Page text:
In January, The National Archives announced that it had digitised a first batch of First World War unit diaries from France and Flanders, and made these available online as part of its centenary programme - First World War 100. It says these diaries contain ‘a wealth of information of far greater interest than the army could ever have predicted. . . unrivalled insight into daily events on the front line.’ Now, two months later, The National Archives had announced that a further 4,000 unit diaries have been made available, records relating to the last of the Cavalry and numbers 8-33 Infantry Divisions deployed to the Western Front.
William Spencer, author and military records specialist at The National Archives said: ‘This second batch of unit war diaries . . . show the advances in technology that made it the world’s first industrialised war with many mounted troops going into battle at first with swords on horseback and ending the war with machine guns and tanks.’
Personally, I found the website rather tricky to navigate, and I was not able to access any actual unit diaries - not without paying! The only search tool available requires the name of a regiment, battalion, brigade or division, so, if you don’t know any names, it’s not possible to just browse sample diaries. And then, if you persevere through the catalogue hierarchy, and choose a record to view, the only option appears to be to download it, at a cost. Indeed, looking back at a paragraph called ‘How do I search the records?’, I found this: ‘Searching is free, but there may be a charge to download documents.’ Hmmm, all the publicity - and there has been a lot for this project - seems a bit misleading to me.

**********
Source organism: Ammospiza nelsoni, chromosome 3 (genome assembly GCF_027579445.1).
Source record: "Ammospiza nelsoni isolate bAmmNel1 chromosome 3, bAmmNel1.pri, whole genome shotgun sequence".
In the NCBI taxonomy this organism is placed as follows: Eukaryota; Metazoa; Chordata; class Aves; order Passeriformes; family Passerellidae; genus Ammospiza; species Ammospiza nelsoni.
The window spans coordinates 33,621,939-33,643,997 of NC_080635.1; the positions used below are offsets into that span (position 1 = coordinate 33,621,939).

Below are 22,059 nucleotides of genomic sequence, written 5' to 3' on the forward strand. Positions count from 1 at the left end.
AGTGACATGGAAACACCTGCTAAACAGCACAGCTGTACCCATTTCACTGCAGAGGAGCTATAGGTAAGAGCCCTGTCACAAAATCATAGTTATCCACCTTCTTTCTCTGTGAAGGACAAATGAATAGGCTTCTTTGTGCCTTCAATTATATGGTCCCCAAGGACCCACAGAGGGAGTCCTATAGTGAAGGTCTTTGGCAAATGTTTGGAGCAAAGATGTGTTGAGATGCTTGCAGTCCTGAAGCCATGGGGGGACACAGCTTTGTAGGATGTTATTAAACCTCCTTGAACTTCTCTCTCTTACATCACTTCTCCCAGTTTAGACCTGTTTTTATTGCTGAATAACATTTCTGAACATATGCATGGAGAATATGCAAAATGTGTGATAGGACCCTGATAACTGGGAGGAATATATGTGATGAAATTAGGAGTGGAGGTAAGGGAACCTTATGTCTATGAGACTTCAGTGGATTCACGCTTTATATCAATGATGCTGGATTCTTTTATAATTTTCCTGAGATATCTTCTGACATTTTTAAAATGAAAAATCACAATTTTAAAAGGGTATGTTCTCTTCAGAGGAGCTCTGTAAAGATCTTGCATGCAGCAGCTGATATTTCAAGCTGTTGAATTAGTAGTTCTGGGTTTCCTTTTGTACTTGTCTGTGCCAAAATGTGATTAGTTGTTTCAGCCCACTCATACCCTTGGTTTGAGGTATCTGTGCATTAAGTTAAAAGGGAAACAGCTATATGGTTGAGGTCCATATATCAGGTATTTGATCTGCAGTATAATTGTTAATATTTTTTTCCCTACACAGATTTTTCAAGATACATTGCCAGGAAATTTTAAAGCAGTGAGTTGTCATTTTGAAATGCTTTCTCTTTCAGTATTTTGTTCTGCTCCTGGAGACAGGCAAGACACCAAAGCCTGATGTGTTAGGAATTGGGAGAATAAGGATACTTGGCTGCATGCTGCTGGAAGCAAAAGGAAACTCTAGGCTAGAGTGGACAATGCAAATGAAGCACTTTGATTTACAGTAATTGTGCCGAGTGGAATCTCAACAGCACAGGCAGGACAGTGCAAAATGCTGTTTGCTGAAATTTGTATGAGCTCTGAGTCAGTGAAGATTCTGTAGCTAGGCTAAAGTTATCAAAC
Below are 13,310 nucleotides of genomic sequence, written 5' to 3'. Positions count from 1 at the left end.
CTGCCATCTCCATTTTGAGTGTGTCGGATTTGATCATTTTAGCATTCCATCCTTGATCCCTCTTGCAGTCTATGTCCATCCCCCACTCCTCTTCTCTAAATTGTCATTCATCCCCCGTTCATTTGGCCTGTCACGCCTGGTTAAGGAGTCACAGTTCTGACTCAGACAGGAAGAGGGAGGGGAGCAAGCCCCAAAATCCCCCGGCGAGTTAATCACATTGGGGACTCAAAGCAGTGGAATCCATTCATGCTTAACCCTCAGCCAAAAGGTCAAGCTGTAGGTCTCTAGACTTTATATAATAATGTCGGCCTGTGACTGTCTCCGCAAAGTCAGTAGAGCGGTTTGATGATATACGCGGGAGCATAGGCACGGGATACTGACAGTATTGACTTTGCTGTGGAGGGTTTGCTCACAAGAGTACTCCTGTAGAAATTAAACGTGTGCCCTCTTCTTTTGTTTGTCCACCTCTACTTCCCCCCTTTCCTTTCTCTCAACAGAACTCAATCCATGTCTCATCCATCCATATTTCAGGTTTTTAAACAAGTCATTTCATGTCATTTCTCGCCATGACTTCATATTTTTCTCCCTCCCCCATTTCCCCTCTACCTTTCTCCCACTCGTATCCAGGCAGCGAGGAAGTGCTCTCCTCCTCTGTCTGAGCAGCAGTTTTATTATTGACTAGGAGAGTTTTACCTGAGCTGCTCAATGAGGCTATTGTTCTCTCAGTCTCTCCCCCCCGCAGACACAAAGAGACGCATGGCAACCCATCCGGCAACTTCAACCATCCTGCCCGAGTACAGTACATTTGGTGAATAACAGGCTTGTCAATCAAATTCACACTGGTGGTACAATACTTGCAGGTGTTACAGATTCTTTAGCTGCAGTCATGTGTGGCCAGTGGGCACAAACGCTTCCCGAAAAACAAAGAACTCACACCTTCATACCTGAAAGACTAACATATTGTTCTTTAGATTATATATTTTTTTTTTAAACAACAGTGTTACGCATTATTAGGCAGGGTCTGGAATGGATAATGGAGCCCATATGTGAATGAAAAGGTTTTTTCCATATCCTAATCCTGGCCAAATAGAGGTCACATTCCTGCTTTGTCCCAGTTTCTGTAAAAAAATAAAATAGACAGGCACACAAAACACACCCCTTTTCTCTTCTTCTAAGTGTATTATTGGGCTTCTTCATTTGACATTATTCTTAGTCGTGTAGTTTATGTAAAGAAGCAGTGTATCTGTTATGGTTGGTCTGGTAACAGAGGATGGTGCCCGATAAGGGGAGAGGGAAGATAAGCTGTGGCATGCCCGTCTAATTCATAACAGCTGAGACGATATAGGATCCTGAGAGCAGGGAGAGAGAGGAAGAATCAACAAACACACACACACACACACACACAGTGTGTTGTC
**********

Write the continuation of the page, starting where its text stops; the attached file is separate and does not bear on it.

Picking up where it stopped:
Unlike myself, a Guardian writer has managed to mine a few nuggets. Here’s one paragraph from Richard Norton-Taylor’s article: ‘Some of the war diaries are almost swashbuckling in tone. An account of an attack by the Indian army's Mhow Cavalry Brigade, on 1 December 1917 in northern France after promised tanks had failed to arrive, records: “Lieut Broadway had already killed two Germans with the sword when he was treacherously killed by a revolver shot by a German officer who raised one hand in token of surrender keeping the other behind his back. This German officer was immediately killed by a lance thrust from a man following Lieut Broadway.” ’
The National Archives mid-March news release also announced that in the first two months of Operation War Diary - a joint project with Imperial War Museums and Zooniverse - more than 10,000 individuals across the globe had volunteered to tag names, places and other details in the diaries. It said: ‘With over 200 diaries already tagged and verified, this innovative crowdsourcing project goes one step further than traditional transcription by using the data to digitally map and analyse patterns and trends in the unit war diaries, offering new perspectives on the First World War.’
The project organisers say that data gathered through Operation War Diary will be used for three main purposes: ‘to enrich The National Archives’ catalogue descriptions for the unit war diaries; to provide evidence about the experience of named individuals in IWM’s Lives of the First World War project; to present academics with large amounts of accurate data to help them gain a better understanding of how the war was fought.’ They also promise that all of the data produced by Operation War Diary will eventually be available to everyone free of charge.